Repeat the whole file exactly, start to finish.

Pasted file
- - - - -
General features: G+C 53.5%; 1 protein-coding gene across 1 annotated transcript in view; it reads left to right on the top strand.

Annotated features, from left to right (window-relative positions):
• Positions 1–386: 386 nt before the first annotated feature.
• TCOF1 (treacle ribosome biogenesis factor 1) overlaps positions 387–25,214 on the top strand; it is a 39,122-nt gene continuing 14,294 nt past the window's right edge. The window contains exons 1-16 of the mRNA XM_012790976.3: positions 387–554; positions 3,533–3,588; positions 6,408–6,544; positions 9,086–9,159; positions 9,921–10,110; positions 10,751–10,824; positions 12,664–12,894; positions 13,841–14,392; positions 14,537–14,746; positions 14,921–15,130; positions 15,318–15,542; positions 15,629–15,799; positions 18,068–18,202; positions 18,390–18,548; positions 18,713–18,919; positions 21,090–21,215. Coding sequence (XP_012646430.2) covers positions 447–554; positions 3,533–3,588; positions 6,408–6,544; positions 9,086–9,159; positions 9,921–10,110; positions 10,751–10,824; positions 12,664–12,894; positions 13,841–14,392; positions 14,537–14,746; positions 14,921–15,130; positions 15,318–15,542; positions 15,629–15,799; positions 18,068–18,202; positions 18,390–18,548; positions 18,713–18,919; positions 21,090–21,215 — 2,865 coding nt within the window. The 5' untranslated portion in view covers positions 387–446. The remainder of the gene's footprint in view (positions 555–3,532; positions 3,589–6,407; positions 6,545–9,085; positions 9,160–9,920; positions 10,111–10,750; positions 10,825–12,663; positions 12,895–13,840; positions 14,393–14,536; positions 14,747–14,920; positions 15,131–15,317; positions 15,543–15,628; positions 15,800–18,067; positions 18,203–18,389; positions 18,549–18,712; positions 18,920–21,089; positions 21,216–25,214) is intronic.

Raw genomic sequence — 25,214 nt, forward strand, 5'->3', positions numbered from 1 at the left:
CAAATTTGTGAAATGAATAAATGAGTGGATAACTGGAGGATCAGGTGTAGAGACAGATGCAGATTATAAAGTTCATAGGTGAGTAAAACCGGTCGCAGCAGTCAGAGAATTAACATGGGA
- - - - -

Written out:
General features: G+C 53.5%; 1 protein-coding gene across 1 annotated transcript in view; it reads left to right on the top strand.

Annotated features, from left to right (window-relative positions):
• Positions 1–386: 386 nt before the first annotated feature.
• TCOF1 (treacle ribosome biogenesis factor 1) overlaps positions 387–25,214 on the top strand; it is a 39,122-nt gene continuing 14,294 nt past the window's right edge. The window contains exons 1-16 of the mRNA XM_012790976.3: positions 387–554; positions 3,533–3,588; positions 6,408–6,544; positions 9,086–9,159; positions 9,921–10,110; positions 10,751–10,824; positions 12,664–12,894; positions 13,841–14,392; positions 14,537–14,746; positions 14,921–15,130; positions 15,318–15,542; positions 15,629–15,799; positions 18,068–18,202; positions 18,390–18,548; positions 18,713–18,919; positions 21,090–21,215. Coding sequence (XP_012646430.2) covers positions 447–554; positions 3,533–3,588; positions 6,408–6,544; positions 9,086–9,159; positions 9,921–10,110; positions 10,751–10,824; positions 12,664–12,894; positions 13,841–14,392; positions 14,537–14,746; positions 14,921–15,130; positions 15,318–15,542; positions 15,629–15,799; positions 18,068–18,202; positions 18,390–18,548; positions 18,713–18,919; positions 21,090–21,215 — 2,865 coding nt within the window. The 5' untranslated portion in view covers positions 387–446. The remainder of the gene's footprint in view (positions 555–3,532; positions 3,589–6,407; positions 6,545–9,085; positions 9,160–9,920; positions 10,111–10,750; positions 10,825–12,663; positions 12,895–13,840; positions 14,393–14,536; positions 14,747–14,920; positions 15,131–15,317; positions 15,543–15,628; positions 15,800–18,067; positions 18,203–18,389; positions 18,549–18,712; positions 18,920–21,089; positions 21,216–25,214) is intronic.

Raw genomic sequence — 25,214 nt, forward strand, 5'->3', positions numbered from 1 at the left:
CAAATTTGTGAAATGAATAAATGAGTGGATAACTGGAGGATCAGGTGTAGAGACAGATGCAGATTATAAAGTTCATAGGTGAGTAAAACCGGTCGCAGCAGTCAGAGAATTAACATGGGA